Years ago, realtors attempted to gussy up a gritty slice of the Western Addition area of San Francisco — home to wig shops, greasy diners and its fair share of crime — with a catchy acronym, NoPa, after its city-central location, north of the Panhandle. When the restaurant Nopa took over an abandoned Laundromat in 2006, the moniker started to catch on — and it now seems to have officially stuck. Rents are rising, retail options are evolving, and the neighborhood is expanding up, down and around Divisadero Street. Check-cashing joints have become trendy salons; landscaped parklets and do-it-yourself schools have cropped up; and artisanal pies and pizza are making a Popeyes look increasingly out of place. With plans for better bike lanes, a branch of the cult-favorite grocery and ice cream shop Bi-Rite coming this fall, and a Four Barrel cafe and “toast bar” (called the Mill) opening soon, NoPa is poised to become the next Mission — just leafier and more low-key.
1798 McAllister Street
All things DIY is the focus at this unassuming 800 square foot space. Spend a foggy summer evening learning how to stretch your own mozzarella, assemble a terrarium. build a quilt, or pickle, jam, and can. Single classes are around $40; reservations for private groups are available too.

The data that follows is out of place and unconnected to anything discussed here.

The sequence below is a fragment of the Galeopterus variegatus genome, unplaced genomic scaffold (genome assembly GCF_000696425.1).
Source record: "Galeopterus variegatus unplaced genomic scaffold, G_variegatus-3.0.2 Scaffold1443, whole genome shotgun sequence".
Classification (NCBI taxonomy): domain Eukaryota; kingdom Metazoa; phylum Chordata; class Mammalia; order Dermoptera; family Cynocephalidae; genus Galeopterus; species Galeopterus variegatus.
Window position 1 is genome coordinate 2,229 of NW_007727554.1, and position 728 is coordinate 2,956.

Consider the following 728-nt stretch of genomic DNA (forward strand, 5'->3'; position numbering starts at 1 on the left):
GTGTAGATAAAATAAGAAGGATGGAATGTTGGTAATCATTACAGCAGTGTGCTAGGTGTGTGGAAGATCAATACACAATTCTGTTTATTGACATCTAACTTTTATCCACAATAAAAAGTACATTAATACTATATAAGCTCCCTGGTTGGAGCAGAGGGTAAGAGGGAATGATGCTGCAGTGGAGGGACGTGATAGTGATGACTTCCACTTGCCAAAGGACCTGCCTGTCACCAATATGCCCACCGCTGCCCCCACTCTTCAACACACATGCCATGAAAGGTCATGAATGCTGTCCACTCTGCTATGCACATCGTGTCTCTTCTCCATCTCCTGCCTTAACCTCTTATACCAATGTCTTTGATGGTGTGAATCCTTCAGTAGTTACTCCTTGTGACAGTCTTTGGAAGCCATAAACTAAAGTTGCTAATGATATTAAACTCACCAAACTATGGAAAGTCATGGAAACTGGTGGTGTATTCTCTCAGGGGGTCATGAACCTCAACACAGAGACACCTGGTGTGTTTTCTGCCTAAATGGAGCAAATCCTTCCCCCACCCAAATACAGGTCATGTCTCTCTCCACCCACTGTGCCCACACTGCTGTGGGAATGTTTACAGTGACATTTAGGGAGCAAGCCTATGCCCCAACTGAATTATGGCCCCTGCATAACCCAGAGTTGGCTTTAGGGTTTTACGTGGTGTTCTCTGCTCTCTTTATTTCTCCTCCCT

628 Divisadero Street
The Fillmore may be the city’s most renowned live music venue, but the intimate “Indy” — with its 500-person capacity — has become one of its most popular, hosting everyone from big-name bands like Green Day to rising local singer-songwriters like Nicki Bluhm. There are also Monday movie nights, for free (the two-drink minimum sure beats a $6 bucket of popcorn.)
600 Divisadero Street
This art gallery-cum-curio collection moved here in April from its “no-man’s-land” location, a sales clerk said, barely looking up from his iPad. “NoPa is going to be way better for us.” On offer: reclaimed apothecary matchstick bottles, wooden puzzle serving platters and illustrated books and stationary from Little Otsu, a mini-version of the former Mission storefront.
311 Divisadero Street
San Francisco didn’t need another Neopolitan-style, cracker-thin-crust pizza place, but in 2010, Divisadero Street got a quality one, from the chef Sharon Ardiana. Highlights include the Calabrian “Moto,” topped with chile flakes and house-made sausage, and a newly opened (and heated) garden patio. (Expect a wait.)
505 Divisadero Street
A couple of surfers-skaters (and self-proclaimed partiers) with a thing for screen-printing opened this flagship apparel store and studio in March. Their Golden Gate Bridge “San Franpsycho” logo is already ubiquitous — before long, it may become the new go-to tourist T-shirt choice.